Performing Arts

‘Pippin’ works its razzle-dazzle magic at the Broward Center

Sam Lips prepares to go to war in the touring company of ‘Pippin’ at the Broward Center.
Sam Lips prepares to go to war in the touring company of ‘Pippin’ at the Broward Center. Martha Rial

When the title character in Pippin sings of the restlessness that will send him on a wild journey toward self-fulfillment, he observes: “Everything has its season/Everything has its time.”

Pippin, however, has had a pair of successful, lengthy Broadway seasons. And thanks to the way the Stephen Schwartz-Roger O. Hirson musical was realized by two masterful directors of different generations — first Bob Fosse, then Diane Paulus — Pippin has also proven timeless.

The touring company of Paulus’ Tony Award-winning, circus-style 2013 revival has landed at the Broward Center for the Performing Arts for a two-week run, and it’s everything that its colorfully costumed cast promises in the opening number, Magic to Do.

Intrigue, humor, romance, illusion, battles and a show-within-a-show are all on the menu. So are feats of circus athleticism that have you holding your breath as the actors prove being a mere triple threat is for amateurs. This crew can tumble, leap and perform tricks high above the stage while looking impressive alongside seasoned circus pros.

Director-choreographer Fosse’s original 1972 production imagined the cast as traveling players performing a very loose take on the story of conquering King Charlemagne and his eldest son. Paulus and her collaborators, including circus content creator Gypsy Snider of Montreal’s Les 7 doigts de la main and choreographer Chet Walker (who danced in Fosse’s version), have made the wandering troupe circus performers whose storytelling unfolds on and above the stage.

Fosse’s style and sensibility flavor the action, as Walker pays tribute to the master with an array of jazz hands, pelvic thrusts, bent postures and flexed limbs. The famous “Manson Trio” dance is pure (and brilliant) Fosse, a thrill to experience live.

Actor John Rubinstein’s presence makes this touring company a special one. He created the title role in Fosse’s production; now, more than 40 years later, he’s playing Pippin’s father King Charles, aka Charlemagne. Lithe, expressive both physically and vocally, Rubinstein conveys all the facets of the character — imperiousness, bloodthirstiness, lust for his hot wife, pragmatism — with an overarching humor. He’s wonderful to watch.

Sam Lips is this version’s Pippin, and he’s all that a musical theater leading man should be. Well, more, if you count some of his spectacular circus tricks. Lips takes the character from adorable goofball, amusingly awkward and self-absorbed, to a young man who finally realizes he doesn’t have to be extraordinary in order to be happy.

Sasha Allen, the performer who normally plays the show’s manipulative Leading Player, was out sick at Tuesday’s opening, so understudy Lisa Karlin stepped up and amply, artfully filled the role. Karlin is a pro who has played major roles in such shows as Chicago and Sweet Charity (both were originally choreographed by Fosse), so she knows her way around jazz hands.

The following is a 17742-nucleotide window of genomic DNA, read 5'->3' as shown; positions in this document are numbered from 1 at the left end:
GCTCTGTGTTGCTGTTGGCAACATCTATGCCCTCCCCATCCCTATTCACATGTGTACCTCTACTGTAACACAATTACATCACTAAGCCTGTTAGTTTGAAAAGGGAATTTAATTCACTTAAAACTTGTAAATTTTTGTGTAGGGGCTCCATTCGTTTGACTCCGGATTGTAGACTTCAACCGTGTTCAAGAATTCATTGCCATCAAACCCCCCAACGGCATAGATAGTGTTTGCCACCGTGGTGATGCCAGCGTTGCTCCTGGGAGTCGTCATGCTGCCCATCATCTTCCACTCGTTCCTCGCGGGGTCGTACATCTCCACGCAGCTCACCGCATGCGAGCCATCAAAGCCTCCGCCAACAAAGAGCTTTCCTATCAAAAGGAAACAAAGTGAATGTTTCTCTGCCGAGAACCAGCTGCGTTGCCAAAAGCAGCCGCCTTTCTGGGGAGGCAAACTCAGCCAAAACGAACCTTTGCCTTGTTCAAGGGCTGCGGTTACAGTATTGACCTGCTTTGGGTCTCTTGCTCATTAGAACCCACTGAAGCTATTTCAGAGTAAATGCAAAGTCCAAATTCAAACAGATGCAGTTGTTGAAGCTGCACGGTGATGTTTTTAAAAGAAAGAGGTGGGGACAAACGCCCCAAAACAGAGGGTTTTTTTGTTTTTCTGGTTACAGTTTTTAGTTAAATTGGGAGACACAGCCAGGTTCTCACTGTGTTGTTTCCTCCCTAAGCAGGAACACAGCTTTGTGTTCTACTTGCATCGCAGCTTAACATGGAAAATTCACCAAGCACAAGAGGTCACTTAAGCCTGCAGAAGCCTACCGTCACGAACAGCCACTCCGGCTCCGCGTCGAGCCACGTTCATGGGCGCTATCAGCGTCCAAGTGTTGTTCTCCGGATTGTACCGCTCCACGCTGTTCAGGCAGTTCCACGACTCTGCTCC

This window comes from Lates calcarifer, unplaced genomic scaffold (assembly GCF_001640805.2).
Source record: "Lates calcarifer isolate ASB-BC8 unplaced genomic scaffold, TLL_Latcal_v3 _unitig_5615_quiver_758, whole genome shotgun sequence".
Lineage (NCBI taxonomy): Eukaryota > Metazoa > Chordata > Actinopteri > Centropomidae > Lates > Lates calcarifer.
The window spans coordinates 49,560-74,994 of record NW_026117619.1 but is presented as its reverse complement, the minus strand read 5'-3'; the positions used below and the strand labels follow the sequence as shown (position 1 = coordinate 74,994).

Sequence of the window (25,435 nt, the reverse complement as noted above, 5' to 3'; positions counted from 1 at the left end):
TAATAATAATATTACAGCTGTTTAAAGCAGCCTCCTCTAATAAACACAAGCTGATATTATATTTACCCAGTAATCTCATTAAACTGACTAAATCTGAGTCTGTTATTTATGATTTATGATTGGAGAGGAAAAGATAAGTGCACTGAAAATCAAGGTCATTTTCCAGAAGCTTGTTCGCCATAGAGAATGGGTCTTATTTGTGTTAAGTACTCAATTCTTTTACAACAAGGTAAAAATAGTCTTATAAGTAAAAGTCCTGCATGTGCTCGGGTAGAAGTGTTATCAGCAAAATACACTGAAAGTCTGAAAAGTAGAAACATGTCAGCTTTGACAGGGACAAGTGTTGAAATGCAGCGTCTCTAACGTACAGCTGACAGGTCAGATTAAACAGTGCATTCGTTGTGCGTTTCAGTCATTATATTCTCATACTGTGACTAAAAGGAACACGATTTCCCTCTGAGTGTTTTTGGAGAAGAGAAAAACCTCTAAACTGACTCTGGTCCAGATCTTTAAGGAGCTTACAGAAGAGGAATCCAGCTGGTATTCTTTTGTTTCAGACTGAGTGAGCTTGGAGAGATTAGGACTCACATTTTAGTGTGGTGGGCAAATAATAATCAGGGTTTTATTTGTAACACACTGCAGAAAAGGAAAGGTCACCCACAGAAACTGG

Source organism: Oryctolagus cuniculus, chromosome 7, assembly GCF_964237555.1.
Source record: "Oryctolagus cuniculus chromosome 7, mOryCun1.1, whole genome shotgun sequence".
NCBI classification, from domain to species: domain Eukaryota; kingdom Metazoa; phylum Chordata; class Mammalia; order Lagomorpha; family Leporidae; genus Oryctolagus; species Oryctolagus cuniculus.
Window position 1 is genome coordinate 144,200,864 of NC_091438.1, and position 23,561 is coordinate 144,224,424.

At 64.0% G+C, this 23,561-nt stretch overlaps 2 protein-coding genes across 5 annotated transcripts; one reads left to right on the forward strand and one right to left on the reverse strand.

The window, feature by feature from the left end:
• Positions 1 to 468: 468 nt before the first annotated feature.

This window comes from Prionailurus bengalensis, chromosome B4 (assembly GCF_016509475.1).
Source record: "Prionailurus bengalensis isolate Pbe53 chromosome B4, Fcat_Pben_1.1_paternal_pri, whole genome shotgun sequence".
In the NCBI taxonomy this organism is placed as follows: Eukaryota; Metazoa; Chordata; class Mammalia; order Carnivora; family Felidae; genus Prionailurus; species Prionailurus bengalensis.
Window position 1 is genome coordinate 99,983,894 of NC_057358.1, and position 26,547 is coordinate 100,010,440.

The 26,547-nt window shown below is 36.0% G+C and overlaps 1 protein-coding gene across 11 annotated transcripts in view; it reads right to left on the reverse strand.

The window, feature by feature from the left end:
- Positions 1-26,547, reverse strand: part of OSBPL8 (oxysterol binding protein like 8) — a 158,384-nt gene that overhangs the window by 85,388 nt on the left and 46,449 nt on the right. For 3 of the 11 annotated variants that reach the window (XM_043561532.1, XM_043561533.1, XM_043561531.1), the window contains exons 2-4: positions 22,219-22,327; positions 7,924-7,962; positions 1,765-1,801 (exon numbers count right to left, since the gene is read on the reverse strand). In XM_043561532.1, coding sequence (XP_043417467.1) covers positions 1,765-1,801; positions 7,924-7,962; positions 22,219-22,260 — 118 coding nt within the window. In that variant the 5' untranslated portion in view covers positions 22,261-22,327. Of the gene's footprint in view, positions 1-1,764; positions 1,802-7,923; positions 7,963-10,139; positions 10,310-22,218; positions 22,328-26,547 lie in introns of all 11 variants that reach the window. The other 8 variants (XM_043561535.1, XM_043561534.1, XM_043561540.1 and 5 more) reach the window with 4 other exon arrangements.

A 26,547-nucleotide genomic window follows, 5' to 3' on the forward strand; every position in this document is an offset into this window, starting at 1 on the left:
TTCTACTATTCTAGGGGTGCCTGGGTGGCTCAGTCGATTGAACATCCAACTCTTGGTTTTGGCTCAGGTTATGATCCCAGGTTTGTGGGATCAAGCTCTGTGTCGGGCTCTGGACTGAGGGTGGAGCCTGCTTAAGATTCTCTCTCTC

The first performance in Fort Lauderdale was also, notably, Adrienne Barbeau’s opening night in the role of Berthe, Pippin’s grandmother. Another musical theater pro who started her career in Broadway’s Fiddler on the Roof and Grease before being cast in TV’s Maude, Barbeau is a bit tentative vocally, but she exudes warmth as she leads Pippin and the audience through the song No Time at All. And this striking performer, who will (unfathomably) turn 70 in June, performs some dazzling tandem trapeze moves that prove age really is just a number, at least if you’re Adrienne Barbeau.

In other key roles, Sabrina Harper is a hot, scheming Fastrada, Pippin’s up-to-no-good stepmother; Callan Bergmann is equally hot as her son Lewis, a none-too-bright hunk whose behavior toward his mom is hilariously inappropriate; Kristine Reese is funny and tender as Catherine, the widow who shows Pippin a path into his future; and Lucas Schultz (who alternates with Stephen Sayegh) is petulant then vulnerable as Catherine’s son Theo, who will eventually follow in Pippin’s no-longer-innocent footsteps.

Paulus’ design collaborators — Scott Pask, creator of the circus tent set; Dominique Lemieux, designer of the colorful and tricky costumes; lighting designer Kenneth Posner, and sound designers Jonathan Deans and Garth Helm — contribute mightily to the style of a show whose razzle-dazzle is enshrined in Schwartz’s clever, sometimes ironic lyrics.

Early on, the Leading Player promises a finale so spectacular that we in the audience will never forget it. But just as it looks like Pippin will indeed experience one final trial by fire, the show abruptly halts. The Leading Player demands that all the showbiz gloss be stripped away, a Brechtian move that gives the audience a peek at the reality behind the make-believe magic. For Paulus and company, it’s a striking final stop on a monumentally entertaining journey.

If you go

What: ‘Pippin’ by Stephen Schwartz and Roger O. Hirson.

Where: Broward Center for the Performing Arts, 201 SW Fifth Ave., Fort Lauderdale.

When: 8 p.m. Tuesday-Friday, 2 and 8 p.m. Saturday, 1 p.m. Sunday (additional shows 6:30 p.m. April 5, 2 p.m. April 8), through April 12.

Cost: $34.75-$111.81.

Information: 954-462-0222 or www.browardcenter.org.

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